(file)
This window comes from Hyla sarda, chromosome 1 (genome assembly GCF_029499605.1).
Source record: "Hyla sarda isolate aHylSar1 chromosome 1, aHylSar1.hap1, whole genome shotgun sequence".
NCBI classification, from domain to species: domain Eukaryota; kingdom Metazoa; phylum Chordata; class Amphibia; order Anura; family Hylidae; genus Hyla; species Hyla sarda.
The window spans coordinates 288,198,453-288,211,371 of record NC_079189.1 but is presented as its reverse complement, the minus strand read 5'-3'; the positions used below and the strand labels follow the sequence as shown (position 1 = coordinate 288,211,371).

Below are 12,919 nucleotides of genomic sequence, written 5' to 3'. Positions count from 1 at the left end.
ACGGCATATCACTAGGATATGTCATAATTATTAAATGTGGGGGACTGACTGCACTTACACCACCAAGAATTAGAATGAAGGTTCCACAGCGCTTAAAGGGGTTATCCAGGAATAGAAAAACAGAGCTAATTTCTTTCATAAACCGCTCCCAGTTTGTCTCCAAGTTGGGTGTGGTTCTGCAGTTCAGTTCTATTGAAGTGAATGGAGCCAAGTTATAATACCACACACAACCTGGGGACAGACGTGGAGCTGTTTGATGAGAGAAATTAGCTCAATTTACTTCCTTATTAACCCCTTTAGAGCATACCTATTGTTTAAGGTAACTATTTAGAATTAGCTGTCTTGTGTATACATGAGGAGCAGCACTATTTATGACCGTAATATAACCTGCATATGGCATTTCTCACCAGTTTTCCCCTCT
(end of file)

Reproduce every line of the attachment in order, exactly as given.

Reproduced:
This window comes from Hyla sarda, chromosome 1 (genome assembly GCF_029499605.1).
Source record: "Hyla sarda isolate aHylSar1 chromosome 1, aHylSar1.hap1, whole genome shotgun sequence".
NCBI classification, from domain to species: domain Eukaryota; kingdom Metazoa; phylum Chordata; class Amphibia; order Anura; family Hylidae; genus Hyla; species Hyla sarda.
The window spans coordinates 288,198,453-288,211,371 of record NC_079189.1 but is presented as its reverse complement, the minus strand read 5'-3'; the positions used below and the strand labels follow the sequence as shown (position 1 = coordinate 288,211,371).

Below are 12,919 nucleotides of genomic sequence, written 5' to 3'. Positions count from 1 at the left end.
ACGGCATATCACTAGGATATGTCATAATTATTAAATGTGGGGGACTGACTGCACTTACACCACCAAGAATTAGAATGAAGGTTCCACAGCGCTTAAAGGGGTTATCCAGGAATAGAAAAACAGAGCTAATTTCTTTCATAAACCGCTCCCAGTTTGTCTCCAAGTTGGGTGTGGTTCTGCAGTTCAGTTCTATTGAAGTGAATGGAGCCAAGTTATAATACCACACACAACCTGGGGACAGACGTGGAGCTGTTTGATGAGAGAAATTAGCTCAATTTACTTCCTTATTAACCCCTTTAGAGCATACCTATTGTTTAAGGTAACTATTTAGAATTAGCTGTCTTGTGTATACATGAGGAGCAGCACTATTTATGACCGTAATATAACCTGCATATGGCATTTCTCACCAGTTTTCCCCTCT